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Cassini uld provide breakthrough in hunt for Planet Nine ()

Scientists working with data captured by Nasa's Cassini spacecraft have identified a region of the Solar System that they say is most likely to conceal Planet Nine.

Matthew J. Holman and Matthew J. Payne of the Harvard-Smithsonian Center for Astrophysics analysed data recorded by Cassini about its relative position to ground stations on the Earth during its investigation of Saturn. These figures were then used to model the likelihood of a potential ninth planet existing in a wide range of different positions.

Speaking to New Scientist, Payne said that "we put Planet Nine at a whole different slew of locations – all different possibilities on the sky, different distances, different masses – and tried to find out whether that constrains things even more."

The research indicates that the most probable location for Planet Nine is towards the constellation of Cetus, in a patch sky with a 20-degree radius near Aires and Pisces, centred at the celestial coordinates right ascension 40◦, declination -15◦.

Their work follows findings put forward by Agnès Fienga and her team at the Côte d’Azur Observatory in France, which indicated that long-term positional data from Cassini could help to establish a likely area for a ninth planet if the craft is able to operate until 2020. The data is also revealing fine details about of the orbital paths of Saturn, Jupiter, Uranus and Neptune,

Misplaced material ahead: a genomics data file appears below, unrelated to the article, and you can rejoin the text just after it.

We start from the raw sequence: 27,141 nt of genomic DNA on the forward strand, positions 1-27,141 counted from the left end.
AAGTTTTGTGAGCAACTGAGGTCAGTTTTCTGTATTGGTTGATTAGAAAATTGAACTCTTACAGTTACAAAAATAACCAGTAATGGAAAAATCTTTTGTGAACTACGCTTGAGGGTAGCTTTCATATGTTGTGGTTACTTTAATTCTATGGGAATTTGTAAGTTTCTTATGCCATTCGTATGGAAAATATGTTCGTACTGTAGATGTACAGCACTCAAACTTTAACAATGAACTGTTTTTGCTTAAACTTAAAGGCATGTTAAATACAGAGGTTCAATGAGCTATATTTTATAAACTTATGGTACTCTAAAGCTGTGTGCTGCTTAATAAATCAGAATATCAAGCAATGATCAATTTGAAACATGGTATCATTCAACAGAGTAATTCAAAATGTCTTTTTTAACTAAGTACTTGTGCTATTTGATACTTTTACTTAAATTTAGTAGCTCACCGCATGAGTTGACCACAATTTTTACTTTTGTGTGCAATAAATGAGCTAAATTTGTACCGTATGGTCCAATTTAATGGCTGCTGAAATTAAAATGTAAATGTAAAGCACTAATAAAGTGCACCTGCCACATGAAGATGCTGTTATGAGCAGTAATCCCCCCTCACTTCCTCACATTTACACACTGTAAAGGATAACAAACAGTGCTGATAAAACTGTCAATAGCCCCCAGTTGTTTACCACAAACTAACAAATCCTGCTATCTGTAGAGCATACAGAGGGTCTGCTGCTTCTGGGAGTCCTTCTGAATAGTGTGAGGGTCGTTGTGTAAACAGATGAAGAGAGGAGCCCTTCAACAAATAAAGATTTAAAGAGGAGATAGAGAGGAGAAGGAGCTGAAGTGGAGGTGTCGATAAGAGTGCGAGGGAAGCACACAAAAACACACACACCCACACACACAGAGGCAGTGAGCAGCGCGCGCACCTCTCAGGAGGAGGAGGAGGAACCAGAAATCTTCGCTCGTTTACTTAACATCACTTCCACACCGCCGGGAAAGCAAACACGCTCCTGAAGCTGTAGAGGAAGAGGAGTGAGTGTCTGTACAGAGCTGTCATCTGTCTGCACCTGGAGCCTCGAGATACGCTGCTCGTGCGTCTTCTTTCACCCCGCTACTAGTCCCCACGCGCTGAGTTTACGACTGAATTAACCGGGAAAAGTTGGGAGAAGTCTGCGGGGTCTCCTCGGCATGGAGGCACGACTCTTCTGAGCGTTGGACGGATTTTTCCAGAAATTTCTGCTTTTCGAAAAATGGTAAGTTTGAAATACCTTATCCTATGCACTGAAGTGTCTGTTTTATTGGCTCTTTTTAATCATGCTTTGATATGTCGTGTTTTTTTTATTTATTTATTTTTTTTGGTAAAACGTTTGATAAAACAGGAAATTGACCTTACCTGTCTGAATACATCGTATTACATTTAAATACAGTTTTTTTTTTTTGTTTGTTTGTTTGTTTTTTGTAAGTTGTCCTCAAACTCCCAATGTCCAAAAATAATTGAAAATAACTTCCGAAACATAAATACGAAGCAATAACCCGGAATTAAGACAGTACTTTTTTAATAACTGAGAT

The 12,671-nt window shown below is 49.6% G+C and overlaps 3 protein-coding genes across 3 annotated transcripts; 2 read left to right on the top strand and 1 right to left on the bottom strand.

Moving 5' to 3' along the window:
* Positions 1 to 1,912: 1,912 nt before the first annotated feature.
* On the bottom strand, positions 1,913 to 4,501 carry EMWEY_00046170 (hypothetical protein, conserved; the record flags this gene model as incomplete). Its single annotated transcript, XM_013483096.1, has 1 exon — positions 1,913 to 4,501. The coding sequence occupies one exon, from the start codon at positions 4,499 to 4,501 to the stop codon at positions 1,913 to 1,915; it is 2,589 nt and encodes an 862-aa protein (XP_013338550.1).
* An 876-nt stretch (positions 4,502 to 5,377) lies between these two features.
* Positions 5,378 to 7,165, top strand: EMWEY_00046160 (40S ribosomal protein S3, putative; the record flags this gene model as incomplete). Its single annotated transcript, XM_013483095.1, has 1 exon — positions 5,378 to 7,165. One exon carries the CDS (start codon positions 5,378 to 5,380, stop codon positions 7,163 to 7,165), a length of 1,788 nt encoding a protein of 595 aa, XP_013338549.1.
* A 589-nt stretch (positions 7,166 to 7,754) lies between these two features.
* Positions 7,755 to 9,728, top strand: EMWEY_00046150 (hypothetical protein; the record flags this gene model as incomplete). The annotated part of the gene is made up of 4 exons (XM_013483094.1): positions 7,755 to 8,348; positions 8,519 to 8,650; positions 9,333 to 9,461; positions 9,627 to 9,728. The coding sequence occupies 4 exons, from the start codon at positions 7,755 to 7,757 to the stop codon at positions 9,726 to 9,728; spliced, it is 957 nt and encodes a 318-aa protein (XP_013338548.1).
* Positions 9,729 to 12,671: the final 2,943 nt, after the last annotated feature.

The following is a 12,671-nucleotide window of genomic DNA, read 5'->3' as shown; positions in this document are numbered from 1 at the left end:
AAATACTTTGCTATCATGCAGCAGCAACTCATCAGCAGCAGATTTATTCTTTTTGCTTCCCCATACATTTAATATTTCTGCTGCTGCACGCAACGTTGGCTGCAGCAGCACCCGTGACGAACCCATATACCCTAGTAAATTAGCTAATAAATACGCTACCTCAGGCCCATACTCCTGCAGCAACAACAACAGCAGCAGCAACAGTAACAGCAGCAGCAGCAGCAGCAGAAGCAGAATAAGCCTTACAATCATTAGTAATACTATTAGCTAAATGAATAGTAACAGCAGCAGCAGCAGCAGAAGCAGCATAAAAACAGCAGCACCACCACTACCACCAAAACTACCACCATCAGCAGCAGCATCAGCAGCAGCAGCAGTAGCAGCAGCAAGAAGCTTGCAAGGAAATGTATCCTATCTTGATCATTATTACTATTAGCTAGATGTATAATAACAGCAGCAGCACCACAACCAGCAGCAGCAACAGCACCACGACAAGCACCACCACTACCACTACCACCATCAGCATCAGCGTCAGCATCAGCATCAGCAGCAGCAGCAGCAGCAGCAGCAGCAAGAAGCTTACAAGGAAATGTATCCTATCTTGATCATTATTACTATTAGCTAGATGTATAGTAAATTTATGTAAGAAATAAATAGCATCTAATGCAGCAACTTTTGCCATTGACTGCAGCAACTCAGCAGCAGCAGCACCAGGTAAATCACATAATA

However, Nasa notes that "Cassini's mission is planned to end in late 2017, when the spacecraft – too low on fuel to continue on a longer mission – will plunge into Saturn's atmosphere." Some reports added an element of confusion by claiming that the mystery planet was affecting Cassini's orbit, rather than those of other bodies, a claim that Nasa had to debunk.

Planet Nine is thought to exist somewhere within the Kuiper Belt – a ring of rocky asteroids and dwarf planets that extends from Neptune's orbit to beyond dwarf planet Pluto. Evidence for its existence was put forward in a paper published earlier this year by Konstantin Batygin and Michael E. Brown, the latter of whom was largely responsible for Pluto being demoted to dwarf planet through his discovery of Eris.

Holman and Payne used Fienga et al's INPOP model for calculating positional data on the orbits of planets and other bodies before cross-referencing their results with Batygin and Brown’s favoured orbital path for a ninth planet.

The existence of a hypothetical Planet X in the outer solar system has been posited by scientists since the 18th century, leading to the discovery of Uranus, Neptune and Pluto. But it's only since 2014, when astronomers Chad Trujillo and Scott Sheppard observed unusual orbital behaviours in Kuiper Belt objects, that there's been serious evidence for a full-sized planet beyond Pluto.

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